[RUSS 384 / RUSS 690] Avant-Gardes and Émigrés: Digital Humanities Lab
FALL 2016 TTH 11:35 – 12:50 HGS 221, Beinecke Library, DH Lab
Full syllabus here: avant-gardes-and-emigres-dh-syllab
Prof. Marijeta Bozovic; email@example.com; Office: 2708 HGS
DH Teaching Fellow Carlotta Chenoweth; firstname.lastname@example.org
DH Support Team:
Trip Kirkpatrick (CTL); email@example.com
Peter Leonard (DH Lab); firstname.lastname@example.org
Anna Arays (Sterling Library); email@example.com
Kevin Repp (Beinecke Library); firstname.lastname@example.org
The Avant-Gardes and Émigrés Lab, a highly collaborative experimental seminar open to graduate students and advanced undergraduates, has two primary objectives: to familiarize students with the work of some of the most influential Russian artists, writers, and thinkers of the twentieth century; and to introduce students to new ways of conducting and presenting research, using digital tools.
The flow of persons, texts, and ideas from the Soviet Union influenced the dynamics of American culture during the Cold War, through institutions, academic practices, theoretical approaches and methodologies, and cultural forums—from the Yale Slavic department to the New Yorker. In this course, we will foreground the continuity of Russian Formalism, structuralism, semiotics, and discourse theory with Digital Humanities work today. We will explore the close relationship between avant-garde aesthetics and Formalist theory, and the dissemination and evolution of interpretive practices through emigration. Our guiding questions are: How have these networks shaped our own education, methods, tastes, and biases as scholars, as well as those of communities outside of academia? How do they shift over time? And how might all of the above be reimagined—indeed, how are they already being reshaped—in the digital age, given the technological, socio-economic, and political present?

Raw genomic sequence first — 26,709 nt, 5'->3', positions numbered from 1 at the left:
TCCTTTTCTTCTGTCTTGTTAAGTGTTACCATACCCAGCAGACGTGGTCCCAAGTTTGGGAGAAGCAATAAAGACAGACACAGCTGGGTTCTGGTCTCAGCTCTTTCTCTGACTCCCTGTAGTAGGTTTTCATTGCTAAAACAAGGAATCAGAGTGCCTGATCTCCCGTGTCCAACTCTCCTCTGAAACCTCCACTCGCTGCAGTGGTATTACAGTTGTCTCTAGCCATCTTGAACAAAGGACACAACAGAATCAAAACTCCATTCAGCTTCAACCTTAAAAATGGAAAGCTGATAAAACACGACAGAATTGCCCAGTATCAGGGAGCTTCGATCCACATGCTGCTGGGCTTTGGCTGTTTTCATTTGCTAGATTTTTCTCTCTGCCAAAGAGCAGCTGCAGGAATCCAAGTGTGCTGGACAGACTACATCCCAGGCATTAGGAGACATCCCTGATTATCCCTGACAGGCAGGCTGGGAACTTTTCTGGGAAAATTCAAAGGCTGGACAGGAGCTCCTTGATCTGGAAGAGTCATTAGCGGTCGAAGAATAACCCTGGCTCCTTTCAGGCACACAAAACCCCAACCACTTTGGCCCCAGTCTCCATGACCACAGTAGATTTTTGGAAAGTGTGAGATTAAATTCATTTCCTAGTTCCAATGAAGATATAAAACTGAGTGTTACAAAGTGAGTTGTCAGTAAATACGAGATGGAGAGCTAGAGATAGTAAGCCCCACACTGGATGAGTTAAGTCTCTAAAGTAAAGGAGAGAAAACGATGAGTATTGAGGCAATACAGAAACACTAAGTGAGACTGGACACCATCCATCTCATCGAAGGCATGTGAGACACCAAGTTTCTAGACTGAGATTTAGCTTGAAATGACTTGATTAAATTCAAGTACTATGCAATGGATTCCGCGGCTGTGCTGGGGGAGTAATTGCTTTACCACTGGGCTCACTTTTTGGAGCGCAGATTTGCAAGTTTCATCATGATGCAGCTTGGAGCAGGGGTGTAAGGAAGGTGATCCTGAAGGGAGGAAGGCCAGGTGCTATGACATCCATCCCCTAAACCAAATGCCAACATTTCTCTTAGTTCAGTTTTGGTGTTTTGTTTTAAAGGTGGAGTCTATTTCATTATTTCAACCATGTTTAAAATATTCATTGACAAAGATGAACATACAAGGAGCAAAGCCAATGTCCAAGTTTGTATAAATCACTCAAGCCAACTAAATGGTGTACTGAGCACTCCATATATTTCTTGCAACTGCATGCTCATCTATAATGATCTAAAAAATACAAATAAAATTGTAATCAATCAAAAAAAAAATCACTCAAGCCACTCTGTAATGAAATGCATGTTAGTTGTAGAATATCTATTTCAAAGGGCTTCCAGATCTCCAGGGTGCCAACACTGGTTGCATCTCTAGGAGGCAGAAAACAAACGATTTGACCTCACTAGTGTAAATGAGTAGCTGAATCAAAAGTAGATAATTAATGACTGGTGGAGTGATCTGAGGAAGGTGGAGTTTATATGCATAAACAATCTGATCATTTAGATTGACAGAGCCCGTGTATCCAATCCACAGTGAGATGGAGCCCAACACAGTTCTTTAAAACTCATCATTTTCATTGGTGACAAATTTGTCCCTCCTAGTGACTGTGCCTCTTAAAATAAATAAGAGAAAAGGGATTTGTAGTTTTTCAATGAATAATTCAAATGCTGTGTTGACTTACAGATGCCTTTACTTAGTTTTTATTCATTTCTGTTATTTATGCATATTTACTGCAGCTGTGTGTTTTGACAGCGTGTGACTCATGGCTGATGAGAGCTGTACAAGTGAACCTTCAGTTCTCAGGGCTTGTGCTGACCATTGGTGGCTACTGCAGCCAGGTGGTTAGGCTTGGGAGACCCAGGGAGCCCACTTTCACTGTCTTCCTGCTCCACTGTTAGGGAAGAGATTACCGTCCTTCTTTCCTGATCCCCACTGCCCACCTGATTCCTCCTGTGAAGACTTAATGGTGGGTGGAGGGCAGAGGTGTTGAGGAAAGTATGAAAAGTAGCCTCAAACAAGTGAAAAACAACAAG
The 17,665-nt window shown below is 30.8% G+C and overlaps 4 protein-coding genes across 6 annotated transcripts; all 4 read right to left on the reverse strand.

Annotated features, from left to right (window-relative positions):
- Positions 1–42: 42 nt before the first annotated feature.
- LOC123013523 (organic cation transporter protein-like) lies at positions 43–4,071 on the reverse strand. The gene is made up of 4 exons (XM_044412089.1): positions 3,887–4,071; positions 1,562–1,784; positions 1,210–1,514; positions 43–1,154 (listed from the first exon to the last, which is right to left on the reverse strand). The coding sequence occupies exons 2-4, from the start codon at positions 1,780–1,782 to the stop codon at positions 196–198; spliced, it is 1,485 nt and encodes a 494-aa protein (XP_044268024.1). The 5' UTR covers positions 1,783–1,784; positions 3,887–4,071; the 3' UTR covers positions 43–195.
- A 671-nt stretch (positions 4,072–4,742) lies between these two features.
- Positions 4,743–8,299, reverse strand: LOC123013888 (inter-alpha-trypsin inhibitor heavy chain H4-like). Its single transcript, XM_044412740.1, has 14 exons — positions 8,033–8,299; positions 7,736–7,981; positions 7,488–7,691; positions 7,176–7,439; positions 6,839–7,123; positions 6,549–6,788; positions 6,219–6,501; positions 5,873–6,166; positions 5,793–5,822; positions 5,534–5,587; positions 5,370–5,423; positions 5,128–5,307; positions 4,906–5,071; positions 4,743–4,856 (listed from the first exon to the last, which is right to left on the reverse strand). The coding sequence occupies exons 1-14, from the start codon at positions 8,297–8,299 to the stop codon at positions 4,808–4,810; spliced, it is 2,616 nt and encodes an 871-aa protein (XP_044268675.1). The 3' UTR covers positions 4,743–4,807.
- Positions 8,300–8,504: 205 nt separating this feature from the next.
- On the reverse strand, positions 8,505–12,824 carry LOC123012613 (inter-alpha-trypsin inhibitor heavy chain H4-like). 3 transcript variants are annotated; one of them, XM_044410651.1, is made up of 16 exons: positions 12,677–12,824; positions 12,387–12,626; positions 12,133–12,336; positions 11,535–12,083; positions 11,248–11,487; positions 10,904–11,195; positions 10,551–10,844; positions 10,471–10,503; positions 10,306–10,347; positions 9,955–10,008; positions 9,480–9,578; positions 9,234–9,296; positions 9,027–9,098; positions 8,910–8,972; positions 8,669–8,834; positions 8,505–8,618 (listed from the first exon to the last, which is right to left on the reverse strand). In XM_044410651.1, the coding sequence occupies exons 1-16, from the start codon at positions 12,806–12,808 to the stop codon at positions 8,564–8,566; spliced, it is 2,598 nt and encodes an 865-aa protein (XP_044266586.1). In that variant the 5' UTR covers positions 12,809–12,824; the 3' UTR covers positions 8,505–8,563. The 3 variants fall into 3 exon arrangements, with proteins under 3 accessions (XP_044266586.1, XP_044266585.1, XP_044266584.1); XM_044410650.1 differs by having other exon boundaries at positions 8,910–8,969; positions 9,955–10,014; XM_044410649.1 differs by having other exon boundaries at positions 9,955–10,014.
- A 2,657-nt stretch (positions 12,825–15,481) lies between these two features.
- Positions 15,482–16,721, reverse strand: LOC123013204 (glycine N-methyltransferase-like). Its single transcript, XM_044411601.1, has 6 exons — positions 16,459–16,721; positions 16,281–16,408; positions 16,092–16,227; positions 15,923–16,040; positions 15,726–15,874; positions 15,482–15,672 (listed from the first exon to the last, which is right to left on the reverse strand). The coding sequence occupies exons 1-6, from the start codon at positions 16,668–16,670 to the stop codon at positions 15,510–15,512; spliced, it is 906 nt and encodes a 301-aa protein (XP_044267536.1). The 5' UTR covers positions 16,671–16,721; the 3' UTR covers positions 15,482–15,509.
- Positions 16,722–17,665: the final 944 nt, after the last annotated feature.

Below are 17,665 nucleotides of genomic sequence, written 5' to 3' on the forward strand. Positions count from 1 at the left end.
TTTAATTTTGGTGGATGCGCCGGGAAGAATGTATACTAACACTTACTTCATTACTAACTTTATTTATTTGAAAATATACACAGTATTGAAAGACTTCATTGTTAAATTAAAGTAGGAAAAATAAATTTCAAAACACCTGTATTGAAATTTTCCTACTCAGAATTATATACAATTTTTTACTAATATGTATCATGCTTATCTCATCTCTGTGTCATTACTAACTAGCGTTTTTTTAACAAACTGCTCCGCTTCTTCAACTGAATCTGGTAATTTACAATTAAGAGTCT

The seminar will frequently meet in the Beinecke Library and in the DH Lab in Sterling Library, and will include guest lectures, training workshops, and invaluable contributions from Yale’s CTL and DH Lab staff and Beinecke and Sterling librarians. All assignments for the course, including final written work, are designed to contribute to a course website that we will build together as our collective achievement from the seminar.
Attendance and participation 20%
Regular reading responses (Classesv2 /alternative platform) 20%
Project proposals and progress presentations 20%
Final research paper, online posting, and symposium presentation 40%
- All students will be asked to post a short response, question, or intervention (1–2 paragraphs; other media welcome) based on the readings prior to each session. We will experiment with online platforms as part of our ongoing collaborative attempt to enhance and extend discussion beyond the classroom—and to think critically about media and technology even as we seek creative ways to use them in our academic work.
- Halfway through the semester, students will identify research projects based on the course themes and materials. You will organize into research teams, and write and present project proposals and works-in-progress during the second half of the semester, en route to the final assignment.
- Term papers will take the form of online texts and conference presentations at an end-of-term symposium. Alongside written analysis, students will practice presenting research and working with visual material, and will work collaboratively to create usable online tools for the ongoing research platform.